The Manet also includes built-in quality-of-service elements that help it maintain links in less-than-desirable conditions, he said. The Manet technology, called Raymanet, was first demonstrated in 2006 as part of DARPA’s network-centric demonstration at Fort Benning, Ga. “We've been running this Manet, with different radios and different modems, at much lower data rates” than the radar-based Manet, Bragg said. “But the network is a field-certified product. We’re fielding it with other customers at this time.”

The second part of the equation is L-3’s modem for the AESA radar. “This is the device that allows the movement of data across this network,” Bragg said. L-3’s current AESA modem, in its fourth generation, provides an extremely high data rate, Bragg said. “They've demonstrated 4.5 gigabits/sec, which for an airborne or ground-to-ground link is enormously fast — a record-setting speed for this kind of device.”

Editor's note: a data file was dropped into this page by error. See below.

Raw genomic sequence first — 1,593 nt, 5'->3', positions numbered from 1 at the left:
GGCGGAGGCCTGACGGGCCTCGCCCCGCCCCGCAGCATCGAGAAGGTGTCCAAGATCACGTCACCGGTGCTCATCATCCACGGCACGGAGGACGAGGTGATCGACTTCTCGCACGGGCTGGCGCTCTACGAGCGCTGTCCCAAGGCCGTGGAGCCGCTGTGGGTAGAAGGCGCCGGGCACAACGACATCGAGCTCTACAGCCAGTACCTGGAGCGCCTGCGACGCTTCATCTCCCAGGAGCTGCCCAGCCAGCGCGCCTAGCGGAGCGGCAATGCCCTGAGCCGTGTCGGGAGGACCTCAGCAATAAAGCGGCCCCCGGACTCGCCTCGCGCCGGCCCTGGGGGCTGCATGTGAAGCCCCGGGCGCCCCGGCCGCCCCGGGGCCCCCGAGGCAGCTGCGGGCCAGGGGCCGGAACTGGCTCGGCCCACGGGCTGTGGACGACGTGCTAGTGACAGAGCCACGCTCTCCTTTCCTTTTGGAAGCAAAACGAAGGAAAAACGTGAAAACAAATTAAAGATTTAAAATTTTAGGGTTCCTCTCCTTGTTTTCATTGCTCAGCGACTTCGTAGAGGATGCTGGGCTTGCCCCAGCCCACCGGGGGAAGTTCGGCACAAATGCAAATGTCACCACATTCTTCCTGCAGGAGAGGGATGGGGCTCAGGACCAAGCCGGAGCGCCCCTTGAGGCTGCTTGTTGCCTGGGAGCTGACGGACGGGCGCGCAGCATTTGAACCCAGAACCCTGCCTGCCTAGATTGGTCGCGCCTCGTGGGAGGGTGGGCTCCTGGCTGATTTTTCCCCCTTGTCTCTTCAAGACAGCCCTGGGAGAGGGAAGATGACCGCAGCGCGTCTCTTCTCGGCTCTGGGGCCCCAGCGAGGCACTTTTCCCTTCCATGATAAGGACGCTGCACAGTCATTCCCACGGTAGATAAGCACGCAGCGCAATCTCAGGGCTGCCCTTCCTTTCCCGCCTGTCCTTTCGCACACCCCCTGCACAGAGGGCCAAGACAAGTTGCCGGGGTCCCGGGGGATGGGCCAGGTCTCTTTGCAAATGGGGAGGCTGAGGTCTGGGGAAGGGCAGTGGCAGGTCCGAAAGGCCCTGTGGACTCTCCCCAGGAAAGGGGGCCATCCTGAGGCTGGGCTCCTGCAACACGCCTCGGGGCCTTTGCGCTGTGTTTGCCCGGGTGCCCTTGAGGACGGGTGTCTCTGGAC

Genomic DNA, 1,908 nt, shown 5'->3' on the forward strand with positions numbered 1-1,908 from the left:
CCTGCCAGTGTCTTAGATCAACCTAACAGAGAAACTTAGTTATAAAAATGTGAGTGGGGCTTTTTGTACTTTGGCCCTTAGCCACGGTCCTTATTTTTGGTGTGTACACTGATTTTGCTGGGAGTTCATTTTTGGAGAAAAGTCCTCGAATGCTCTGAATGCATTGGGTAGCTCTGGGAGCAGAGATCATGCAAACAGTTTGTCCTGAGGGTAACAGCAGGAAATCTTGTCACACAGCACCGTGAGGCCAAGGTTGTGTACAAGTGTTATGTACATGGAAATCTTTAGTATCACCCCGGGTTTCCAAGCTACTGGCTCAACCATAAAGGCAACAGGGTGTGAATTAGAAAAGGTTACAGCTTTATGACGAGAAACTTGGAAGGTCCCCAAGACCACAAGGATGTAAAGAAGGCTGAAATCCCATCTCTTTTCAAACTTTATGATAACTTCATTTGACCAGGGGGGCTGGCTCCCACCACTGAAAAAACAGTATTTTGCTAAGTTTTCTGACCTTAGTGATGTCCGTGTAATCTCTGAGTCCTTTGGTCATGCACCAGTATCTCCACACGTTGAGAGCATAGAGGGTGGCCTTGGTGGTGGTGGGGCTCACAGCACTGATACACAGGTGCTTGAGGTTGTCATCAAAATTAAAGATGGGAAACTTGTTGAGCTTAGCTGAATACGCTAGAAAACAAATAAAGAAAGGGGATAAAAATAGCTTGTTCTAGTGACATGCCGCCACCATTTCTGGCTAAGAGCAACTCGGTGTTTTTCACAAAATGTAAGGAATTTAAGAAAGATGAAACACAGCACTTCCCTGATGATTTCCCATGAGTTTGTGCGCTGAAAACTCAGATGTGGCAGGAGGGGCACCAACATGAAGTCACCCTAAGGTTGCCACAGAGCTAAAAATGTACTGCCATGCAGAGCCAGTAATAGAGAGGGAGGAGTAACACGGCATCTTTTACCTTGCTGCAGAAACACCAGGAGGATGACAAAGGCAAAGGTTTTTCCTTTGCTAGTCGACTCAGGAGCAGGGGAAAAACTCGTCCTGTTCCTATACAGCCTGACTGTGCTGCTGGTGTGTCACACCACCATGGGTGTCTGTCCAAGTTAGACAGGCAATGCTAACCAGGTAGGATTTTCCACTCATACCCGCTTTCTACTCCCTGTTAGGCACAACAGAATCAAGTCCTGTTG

L-3 has been testing high-speed radar-based data communications with Raytheon and others for some time. AESA-based data communications have been evaluated in connection with the F-22 Raptor program. L-3, Northrop Grumman and Lockheed Martin began working on a system for a data link for the F-22 fighter in 2005. The companies demonstrated a 274 megabits/sec Common Data Link connection using a CDL emulator modem and the AESA radar aperture for the F-22 fighter in January 2006. The capability, called Radar-CDL, was also tested at 1 gigabit/sec in throughput.

Also in 2006, L-3 began working with Raytheon to demonstrate AESA data links using the Raytheon Multiplatform Testbed (RMT) aircraft, a Boeing 757 that is configured to allow different nose cones to be attached to it.

“This Raytheon RMT aircraft, the unique feature with it is that they can put different nose cones on that that are the same radars as the F-15 or the F-18,” Perry said. “So we could see what it would be like from the point of view of a fighter aircraft.”